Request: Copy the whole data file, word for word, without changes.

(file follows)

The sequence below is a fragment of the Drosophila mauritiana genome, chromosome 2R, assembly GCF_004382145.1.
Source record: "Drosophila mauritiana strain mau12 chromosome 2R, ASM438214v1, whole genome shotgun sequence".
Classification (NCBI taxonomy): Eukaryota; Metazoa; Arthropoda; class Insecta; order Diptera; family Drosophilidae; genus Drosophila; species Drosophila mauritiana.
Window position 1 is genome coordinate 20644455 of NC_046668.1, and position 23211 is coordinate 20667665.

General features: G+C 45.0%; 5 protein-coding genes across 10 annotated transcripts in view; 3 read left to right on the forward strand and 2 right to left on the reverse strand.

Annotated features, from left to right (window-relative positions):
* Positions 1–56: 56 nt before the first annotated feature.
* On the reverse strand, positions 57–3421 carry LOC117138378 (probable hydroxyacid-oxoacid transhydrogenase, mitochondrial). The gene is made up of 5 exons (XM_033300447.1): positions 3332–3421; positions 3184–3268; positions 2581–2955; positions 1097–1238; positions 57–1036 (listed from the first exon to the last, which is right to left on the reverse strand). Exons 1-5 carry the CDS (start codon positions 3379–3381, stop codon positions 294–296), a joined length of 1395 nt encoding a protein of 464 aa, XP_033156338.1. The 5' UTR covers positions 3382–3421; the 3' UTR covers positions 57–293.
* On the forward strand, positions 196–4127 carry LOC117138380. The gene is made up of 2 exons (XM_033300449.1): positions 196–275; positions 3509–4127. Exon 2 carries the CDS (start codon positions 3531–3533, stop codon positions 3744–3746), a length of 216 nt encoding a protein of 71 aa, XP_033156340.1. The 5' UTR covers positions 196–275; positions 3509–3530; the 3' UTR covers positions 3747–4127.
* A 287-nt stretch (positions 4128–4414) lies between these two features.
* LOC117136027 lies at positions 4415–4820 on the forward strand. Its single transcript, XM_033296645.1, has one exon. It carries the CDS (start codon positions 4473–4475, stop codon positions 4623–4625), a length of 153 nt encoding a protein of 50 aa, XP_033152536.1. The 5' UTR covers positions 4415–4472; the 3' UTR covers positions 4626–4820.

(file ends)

The sequence below is a fragment of the Drosophila mauritiana genome, chromosome 2R, assembly GCF_004382145.1.
Source record: "Drosophila mauritiana strain mau12 chromosome 2R, ASM438214v1, whole genome shotgun sequence".
Classification (NCBI taxonomy): Eukaryota; Metazoa; Arthropoda; class Insecta; order Diptera; family Drosophilidae; genus Drosophila; species Drosophila mauritiana.
Window position 1 is genome coordinate 20644455 of NC_046668.1, and position 23211 is coordinate 20667665.

General features: G+C 45.0%; 5 protein-coding genes across 10 annotated transcripts in view; 3 read left to right on the forward strand and 2 right to left on the reverse strand.

Annotated features, from left to right (window-relative positions):
* Positions 1–56: 56 nt before the first annotated feature.
* On the reverse strand, positions 57–3421 carry LOC117138378 (probable hydroxyacid-oxoacid transhydrogenase, mitochondrial). The gene is made up of 5 exons (XM_033300447.1): positions 3332–3421; positions 3184–3268; positions 2581–2955; positions 1097–1238; positions 57–1036 (listed from the first exon to the last, which is right to left on the reverse strand). Exons 1-5 carry the CDS (start codon positions 3379–3381, stop codon positions 294–296), a joined length of 1395 nt encoding a protein of 464 aa, XP_033156338.1. The 5' UTR covers positions 3382–3421; the 3' UTR covers positions 57–293.
* On the forward strand, positions 196–4127 carry LOC117138380. The gene is made up of 2 exons (XM_033300449.1): positions 196–275; positions 3509–4127. Exon 2 carries the CDS (start codon positions 3531–3533, stop codon positions 3744–3746), a length of 216 nt encoding a protein of 71 aa, XP_033156340.1. The 5' UTR covers positions 196–275; positions 3509–3530; the 3' UTR covers positions 3747–4127.
* A 287-nt stretch (positions 4128–4414) lies between these two features.
* LOC117136027 lies at positions 4415–4820 on the forward strand. Its single transcript, XM_033296645.1, has one exon. It carries the CDS (start codon positions 4473–4475, stop codon positions 4623–4625), a length of 153 nt encoding a protein of 50 aa, XP_033152536.1. The 5' UTR covers positions 4415–4472; the 3' UTR covers positions 4626–4820.